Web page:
Even though you can easily fill your days visiting Oslo's popular attractions, sometimes it's fun to do things that aren't covered in the guidebooks.

    Get to know some of the city's back streets, undiscovered gems and exciting museums - which are completely free for tourists. Note that some of these attractions have limited opening times, so it's worth checking local notices or even contacting the attraction directly to avoid disappointment.

    1

    Emanuel Vigelands museum↵

    Unique experience among Oslo' points of interest

    • Unusual

    In a residential area in the better part of Oslo's western district, Emanuel Vigeland's experience of life and death is presented in a museum. The museum has become a gloomy and dark, but at the same time intensely life-affirming, attraction.

    The biggest attraction is the mausoleum, which with its incredible reverberation and dark interior has become an unorthodox but very popular concert venue. General opening hours are very limited, but private tours can be arranged by appointment. Bear in mind that this costs more than the usual fee during opening hours on Sundays.

    Location: Grimelundsveien 8, 0775 Oslo, Norway

    Open: Monday-Saturday: closed. Sunday: 12.00-16.00.

    Map

    photo by Erik den yngre (CC BY-SA 4.0) modified

    2

    Monastery ruins at Hovedøya

    Explore the green and verdant landscape

    Hovedøya is a lovely place to visit when it's summer in the city, and many people find their way here just to sunbathe, swim and barbecue. Or how about a cold beer at the sailing club? But there's plenty more to discover on Hovedøya, especially for the more curious and open-minded.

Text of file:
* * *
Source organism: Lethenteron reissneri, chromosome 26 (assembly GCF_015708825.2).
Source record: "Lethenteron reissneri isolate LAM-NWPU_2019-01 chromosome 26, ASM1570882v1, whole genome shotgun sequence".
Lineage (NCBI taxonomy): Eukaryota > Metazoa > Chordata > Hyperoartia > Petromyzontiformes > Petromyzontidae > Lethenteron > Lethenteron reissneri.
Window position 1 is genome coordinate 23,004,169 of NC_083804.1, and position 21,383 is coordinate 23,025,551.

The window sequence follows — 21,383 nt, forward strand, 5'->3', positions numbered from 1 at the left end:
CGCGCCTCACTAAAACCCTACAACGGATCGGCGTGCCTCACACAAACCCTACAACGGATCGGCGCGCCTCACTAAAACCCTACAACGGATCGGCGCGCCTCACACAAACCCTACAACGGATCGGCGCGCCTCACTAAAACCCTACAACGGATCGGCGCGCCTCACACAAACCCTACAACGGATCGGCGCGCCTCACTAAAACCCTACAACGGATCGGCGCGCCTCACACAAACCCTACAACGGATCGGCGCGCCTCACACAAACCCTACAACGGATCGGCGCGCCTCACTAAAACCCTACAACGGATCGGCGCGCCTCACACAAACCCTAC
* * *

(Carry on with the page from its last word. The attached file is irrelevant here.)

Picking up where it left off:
For almost 400 years, the island was owned by the Cistercian order, which had a large monastery here. You can still see the ruins of the monastery, and it is fun for both kids and adults to walk around them and imagine what life was like here in the Middle Ages.

    Location: Hovedøya, 0150 Oslo, Norway

    Open:  

    Map
    3

    Intercultural Museum

    An alternative museum that challenges and educates

    The Intercultural Museum lies on Grønland, in the centre of the city's multicultural heart. In the old prison, the museum highlights the experience of being an immigrant, refugee and asylum seeker.

    And the art displayed here is from artists you won't see in the more prestigious galleries and institutions we have in the country. You will no doubt leave the Intercultural Museum with a new and strengthened understanding of what it is to have multicultural background in Norway.

    Location: Tøyenbekken 5, 0188 Oslo, Norway

    Open: Tuesday-Sunday: 11.00-16.00. Mondays: closed.

    Phone: +47 22 05 28 30

    Map

    photo by Bjoertvedt (CC BY-SA 3.0) modified

    4

    Take a trip to Megazone

    Futuristic and magical fun for everyone

    Ever since Megazone opened its doors in the 1990's, it has attracted thrill-seeking visitors with its futuristic activities and laser guns.

    As well as the main attraction with indoor laser games, Megazone offers paintball both indoors and outdoors as well as escaperoom games, where you have to solve different puzzles in groups to get out of a locked room. This is the perfect activity for a group of friends, family, stag party or company team-building event, while also having fun in the centre of Oslo.

    Location: Møllergata 24, 0179 Oslo, Norway

    Open: Monday-Friday: 14.00-22.00. Saturdays: 11.00-23.00. Sundays: 11.00-21.00.

    Phone: +47 22 98 85 50

    Map
    5

    Visit the Ekeberg restaurant

    Enjoy the menu and the view of the city

    Once upon a time, the Ekeberg restaurant was seen as a weary pit stop for retired workers in the Old Town, but no more! Since its reopening in the early 2000s, the place has attracted anyone who loves good food, freshly brewed coffee and stunning views.

    This restaurant seems to have built a bridge between the need for an exit point for people walking in Ekebergskrenten who want to stop for a coffee and something to eat, and the experience of fine dining high above the city.